All the pathos and irony of leaving one’s youth behind is thus implicit in every joyous moment of travel: one knows that the first joy can never be recovered, and the wise traveler learns not to repeat successes but tries new places all the time.
Getting ready to go abroad?
While you’re abroad and after you come back, you can use some of the questions asked on the blog as writing prompts to get you started thinking about your experience in new ways.
If you’re coming back from (or still thinking about) your study abroad experience, check out the re-entry tag!
For the full list of tags on this blog, click here (may take a minute to load).
People Who Studied Abroad #707:
Miriam Davenport, humanitarian, painter and sculptor
She received a Carnegie summer art scholarship to study at the Institut d’Art et d’Archéologie at the Sorbonne in Paris, France. When the Germans occupied France, she helped to run an operation to evacuate more than 2,000 European Jews to Spain, Portugal, North Africa and the Americas. Among the people she helped were Marc Chagall, Otto Meyerhof and Hannah Arendt. She also worked with the Allied Forces to protect culturally important sites and works of art from bombing or pillaging.
These are skills and abilities that are obtained through experiences you will have abroad that will translate toward a job. Transferable skills are applicable, and what employers will look for, in your cover letter, resume, and interview. There are a variety of ways transferable skills can be obtained.
What skills did you gain while studying abroad?
People Who Studied Abroad #706:
Andy Bechtolsheim, engineer and co-founder of Sun Microsystems
He received a Fulbright Award to study at Carnegie Mellon University (United States), where he earned his master’s in computer engineering. He later began a PhD at Stanford, before leaving to found Sun Microsystems.
We travel to learn; and I have never been in any country where they did not do something better than we do it, think some thoughts better than we think, catch some inspiration from heights above our own.
How was your study abroad experience different than you expected?
Thanksgiving in a Foreign Country
Without a doubt of of the downsides to studying abroad was missing Thanksgiving. It’s my favorite holiday and the one time of year where I see all my friends and family. I wasn’t the only one feeling this way. All the other American students studying here in Oulu with me felt the same. So, we all got together and decided to prepare our own Thanksgiving dinner and also invite a couple of other international students to share the holidays with. It was a scary daunting task for many reasons:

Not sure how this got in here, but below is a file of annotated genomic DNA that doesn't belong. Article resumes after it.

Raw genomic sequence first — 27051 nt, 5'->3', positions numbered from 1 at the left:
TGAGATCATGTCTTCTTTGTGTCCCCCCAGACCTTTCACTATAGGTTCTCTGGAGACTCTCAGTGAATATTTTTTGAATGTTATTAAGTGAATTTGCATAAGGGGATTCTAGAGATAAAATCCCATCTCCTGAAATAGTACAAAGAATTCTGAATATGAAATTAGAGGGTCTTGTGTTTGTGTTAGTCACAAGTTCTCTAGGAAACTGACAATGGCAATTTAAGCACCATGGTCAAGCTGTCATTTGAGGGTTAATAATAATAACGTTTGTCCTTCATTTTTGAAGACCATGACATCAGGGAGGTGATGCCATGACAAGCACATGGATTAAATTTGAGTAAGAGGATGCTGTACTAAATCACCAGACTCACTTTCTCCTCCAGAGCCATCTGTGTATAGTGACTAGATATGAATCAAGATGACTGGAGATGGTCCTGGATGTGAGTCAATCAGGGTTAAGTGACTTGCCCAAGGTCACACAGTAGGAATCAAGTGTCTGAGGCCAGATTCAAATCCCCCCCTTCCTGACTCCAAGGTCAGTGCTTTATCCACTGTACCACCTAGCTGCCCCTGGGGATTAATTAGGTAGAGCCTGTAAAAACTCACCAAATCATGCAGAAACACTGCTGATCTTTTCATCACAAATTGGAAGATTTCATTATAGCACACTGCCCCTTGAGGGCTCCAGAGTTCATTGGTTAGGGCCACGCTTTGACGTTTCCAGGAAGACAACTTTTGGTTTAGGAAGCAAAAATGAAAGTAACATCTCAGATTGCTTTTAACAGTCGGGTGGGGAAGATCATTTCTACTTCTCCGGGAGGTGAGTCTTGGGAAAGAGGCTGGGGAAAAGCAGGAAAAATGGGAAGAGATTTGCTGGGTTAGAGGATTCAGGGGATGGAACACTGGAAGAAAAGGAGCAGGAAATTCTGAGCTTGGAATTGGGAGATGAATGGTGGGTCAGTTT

- most of us had never made Thanksgiving dishes before…that’s what families are for :)
- its hard to find ingredients in Finland and you can’t just get dishes from a box
- it was our last week of classes and we all had exams
- Finland is expensive
Even with all these issues somehow we all came together had an awesome Thanksgiving. There was a perfect amount of food and a perfect amount of people, everyone’s dishes turned out delicious,and we were able to improvise when necessary but still keep it pretty traditional. This was actually a better Thanksgiving then many of my previous ones!
I loved having to improvise new ways of cooking traditional Thanksgiving dishes! We had a guinea fowl instead of a turkey once, and found a way to fashion cranberry jam into something like cranberry sauce. Anyone else have tales of Thanksgiving improvisation?
People Who Studied Abroad #703:
Maz Jobrani, comedian
Born in Iran, raised from age 6 in the United States
While pursuing his B.A. degree in political science and Italian at UC Berkeley, he studied abroad on the EAP Italy program.
"One of the best years of my life was when I took advantage of the Education Abroad Program here at Cal, and I went to Italy for a year. EAP baby! Travel, see the world, it’ll open your eyes, it’ll help you find what it is you love to do. Another thing that traveling does: It makes you realizes there are good people everywhere. It is not what you see on television.”
- UC Berkeley Graduation Ceremony 2012
You wake up at SeaTac, SFO, LAX. You wake up at O’Hare, Dallas-Fort Worth, BWI. Pacific, Mountain, Central. Lose an hour, gain an hour. This is your life, and it’s ending one minute at a time. You wake up at Air Harbor International. If you wake up at a different time, in a different place, could you wake up as a different person?